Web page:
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Posted (edited)

Last year, I bought a Friedrich-August Cross 1st class from the Thies Auction (USA).  Before I bought it, I noticed that it looked a little smaller than the normal-size 1st class F-A Cross, so I only placed a bid of $35.  However, that was enough to win the cross.  (BTW, it was listed as an original period piece and not a reproduction.)

When I received the cross, I measured it and found it to be around 38 to 39mm wide which is the width for a 2nd class cross.  (I believe most (if not all) first class crosses have a width of 44 to 45mm.)  I might also add that my FA cross is non-magnetic, but I'm aware that many of these were made of blackened bronze or zinc.  (My cross appears to be made of zinc or white metal.)

 I think it might be a private-purchase piece from the 1920's or 1930's.    However, I thought I would ask for some opinions since I don't claim to be an expert on this particular award.

(FWIW, the white substance on the left arm (reverse side) of the cross was residue from a sticker that has since been removed.)

 

My Friedrich-August Cross 1st Class F.jpg

My Friedrich-August Cross 1st Class R.jpg

Edited by camelneck

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Posted (edited)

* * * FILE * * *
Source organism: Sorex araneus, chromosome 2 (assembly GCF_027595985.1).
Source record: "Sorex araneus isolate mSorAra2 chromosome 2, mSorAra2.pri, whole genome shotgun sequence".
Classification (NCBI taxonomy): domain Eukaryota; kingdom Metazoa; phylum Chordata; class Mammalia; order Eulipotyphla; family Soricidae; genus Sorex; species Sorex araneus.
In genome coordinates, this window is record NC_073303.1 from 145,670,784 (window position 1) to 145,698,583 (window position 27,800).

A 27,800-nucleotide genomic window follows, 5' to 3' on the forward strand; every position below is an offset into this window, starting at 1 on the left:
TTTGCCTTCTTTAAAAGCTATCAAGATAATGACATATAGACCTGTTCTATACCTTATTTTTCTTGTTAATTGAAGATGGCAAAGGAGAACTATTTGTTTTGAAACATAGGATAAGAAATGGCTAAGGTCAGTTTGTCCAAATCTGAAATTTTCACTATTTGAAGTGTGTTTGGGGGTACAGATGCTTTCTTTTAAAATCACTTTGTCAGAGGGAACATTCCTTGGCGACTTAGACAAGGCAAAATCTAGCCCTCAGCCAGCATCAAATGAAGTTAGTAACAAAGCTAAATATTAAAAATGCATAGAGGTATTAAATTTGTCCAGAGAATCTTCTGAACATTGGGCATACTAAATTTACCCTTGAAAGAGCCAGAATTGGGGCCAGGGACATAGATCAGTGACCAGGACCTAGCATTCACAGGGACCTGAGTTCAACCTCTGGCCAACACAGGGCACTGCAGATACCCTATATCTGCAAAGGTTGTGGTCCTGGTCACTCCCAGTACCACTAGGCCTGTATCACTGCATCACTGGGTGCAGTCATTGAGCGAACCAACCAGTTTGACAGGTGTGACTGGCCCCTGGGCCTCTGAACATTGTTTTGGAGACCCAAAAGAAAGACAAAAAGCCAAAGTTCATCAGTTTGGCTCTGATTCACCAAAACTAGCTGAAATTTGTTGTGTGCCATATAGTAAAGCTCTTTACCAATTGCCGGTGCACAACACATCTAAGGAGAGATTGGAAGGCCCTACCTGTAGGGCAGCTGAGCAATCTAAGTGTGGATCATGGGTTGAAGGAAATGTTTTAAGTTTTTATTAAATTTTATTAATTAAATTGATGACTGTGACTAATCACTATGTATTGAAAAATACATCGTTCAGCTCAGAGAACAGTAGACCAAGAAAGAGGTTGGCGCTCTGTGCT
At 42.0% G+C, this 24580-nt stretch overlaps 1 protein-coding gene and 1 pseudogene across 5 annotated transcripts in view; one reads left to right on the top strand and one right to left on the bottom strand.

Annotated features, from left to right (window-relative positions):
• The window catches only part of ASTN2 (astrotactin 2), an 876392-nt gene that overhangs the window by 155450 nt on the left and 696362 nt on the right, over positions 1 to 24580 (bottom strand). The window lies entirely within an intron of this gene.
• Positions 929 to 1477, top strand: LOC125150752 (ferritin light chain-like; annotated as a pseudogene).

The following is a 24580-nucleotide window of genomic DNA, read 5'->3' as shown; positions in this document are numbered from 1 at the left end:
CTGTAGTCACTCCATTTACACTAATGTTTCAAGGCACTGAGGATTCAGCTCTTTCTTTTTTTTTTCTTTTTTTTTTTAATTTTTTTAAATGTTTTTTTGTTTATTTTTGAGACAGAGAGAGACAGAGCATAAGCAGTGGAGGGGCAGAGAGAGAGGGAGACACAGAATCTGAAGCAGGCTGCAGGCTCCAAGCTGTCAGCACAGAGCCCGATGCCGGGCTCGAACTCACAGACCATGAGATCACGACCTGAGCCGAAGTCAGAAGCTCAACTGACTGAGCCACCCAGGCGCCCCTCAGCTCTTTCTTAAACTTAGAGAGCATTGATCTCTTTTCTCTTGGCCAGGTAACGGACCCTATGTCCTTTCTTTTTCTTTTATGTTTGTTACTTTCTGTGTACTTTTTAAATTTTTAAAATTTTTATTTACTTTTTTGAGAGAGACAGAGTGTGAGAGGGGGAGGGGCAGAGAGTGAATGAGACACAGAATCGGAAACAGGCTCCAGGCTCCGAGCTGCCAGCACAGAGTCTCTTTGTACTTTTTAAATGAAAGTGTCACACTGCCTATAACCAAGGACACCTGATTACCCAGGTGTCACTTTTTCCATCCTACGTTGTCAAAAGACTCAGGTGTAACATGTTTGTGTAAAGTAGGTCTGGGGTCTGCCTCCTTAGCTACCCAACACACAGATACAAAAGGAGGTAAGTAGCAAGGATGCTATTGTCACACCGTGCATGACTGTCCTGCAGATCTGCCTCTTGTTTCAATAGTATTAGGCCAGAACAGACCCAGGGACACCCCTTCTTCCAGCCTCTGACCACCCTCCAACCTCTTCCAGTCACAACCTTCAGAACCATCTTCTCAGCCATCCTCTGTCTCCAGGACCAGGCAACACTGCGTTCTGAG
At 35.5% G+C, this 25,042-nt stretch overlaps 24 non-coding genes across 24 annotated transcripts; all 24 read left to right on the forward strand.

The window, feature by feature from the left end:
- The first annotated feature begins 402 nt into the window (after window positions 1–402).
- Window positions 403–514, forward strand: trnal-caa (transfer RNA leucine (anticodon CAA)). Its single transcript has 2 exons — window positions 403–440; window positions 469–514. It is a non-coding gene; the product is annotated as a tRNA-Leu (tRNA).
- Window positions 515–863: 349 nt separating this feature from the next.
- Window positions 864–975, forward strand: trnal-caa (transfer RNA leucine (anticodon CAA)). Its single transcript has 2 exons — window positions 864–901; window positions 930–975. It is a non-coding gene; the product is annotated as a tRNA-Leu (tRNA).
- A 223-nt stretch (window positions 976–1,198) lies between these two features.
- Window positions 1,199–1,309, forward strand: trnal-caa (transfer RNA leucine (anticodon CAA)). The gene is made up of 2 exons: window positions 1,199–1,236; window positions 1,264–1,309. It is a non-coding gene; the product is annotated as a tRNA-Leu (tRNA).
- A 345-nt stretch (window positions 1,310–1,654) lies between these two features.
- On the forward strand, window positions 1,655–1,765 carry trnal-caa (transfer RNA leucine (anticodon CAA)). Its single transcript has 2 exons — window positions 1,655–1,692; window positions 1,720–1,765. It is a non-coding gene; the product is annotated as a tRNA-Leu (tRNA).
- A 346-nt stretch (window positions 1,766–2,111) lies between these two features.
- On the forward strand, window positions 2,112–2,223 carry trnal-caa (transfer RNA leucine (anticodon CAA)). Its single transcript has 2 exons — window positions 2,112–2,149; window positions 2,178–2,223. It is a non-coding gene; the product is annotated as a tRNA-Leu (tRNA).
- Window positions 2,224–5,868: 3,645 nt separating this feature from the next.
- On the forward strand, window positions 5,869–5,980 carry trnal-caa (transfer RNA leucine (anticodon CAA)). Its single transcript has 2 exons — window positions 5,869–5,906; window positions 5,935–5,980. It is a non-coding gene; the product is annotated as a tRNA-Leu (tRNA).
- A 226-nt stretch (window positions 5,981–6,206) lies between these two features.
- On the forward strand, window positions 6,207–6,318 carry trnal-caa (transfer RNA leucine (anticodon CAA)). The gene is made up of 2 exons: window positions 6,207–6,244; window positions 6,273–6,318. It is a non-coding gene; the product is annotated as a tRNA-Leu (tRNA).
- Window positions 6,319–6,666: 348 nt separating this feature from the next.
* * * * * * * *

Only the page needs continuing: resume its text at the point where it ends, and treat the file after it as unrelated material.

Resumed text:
Based on the hardware on the back, this is likely at best a post-1945 replacement piece. It's definitely not 1920s, 30s or even 40s, but more likely at least 1950s or 60s. For example, Friedrich Sedlaczek company has these listed in their 1960 catalog.

Edited by bolewts58

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Looks like a 1957 version by Steinhauer & Lueck. These are sought after as they are not that common.

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Posted (edited)
8 hours ago, VtwinVince said:

Looks like a 1957 version by Steinhauer & Lueck. These are sought after as they are not that common.

Correct. But, they can't rightly be called 57er as some collectors do, as that only refers to the redesigned and issued replacements of Third Reich awards. But, still as a result of the 1957 re-issue of TR awards, there was a renewed demand for replacement pieces from the Imperial period. Afterall, WWI German vets would have only been in their late 50s early 60s at that point. The Stahlhelmbund had been re-founded in 1951 and there were a lot of reunions of both WWI and WWII vets that started happening in the early 1960s. So, there was a market for replacement pieces for lost awards or maybe just for newer and shinier versions of the often worn-out awards the vets still had, so they would look their best at a reunion parade.

Therefore, as stated, the cross can be viewed as a post-1945 private-purchase replacement and therefore original, just not period.

Edited by bolewts58

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Thanks to both of you for the excellent information.   I really appreciate it.   

The more I think about that particular auction, it might just have been listed as "original" and "not an original period piece".  It was over a year ago and its hard to remember the exact words.  Thanks again.

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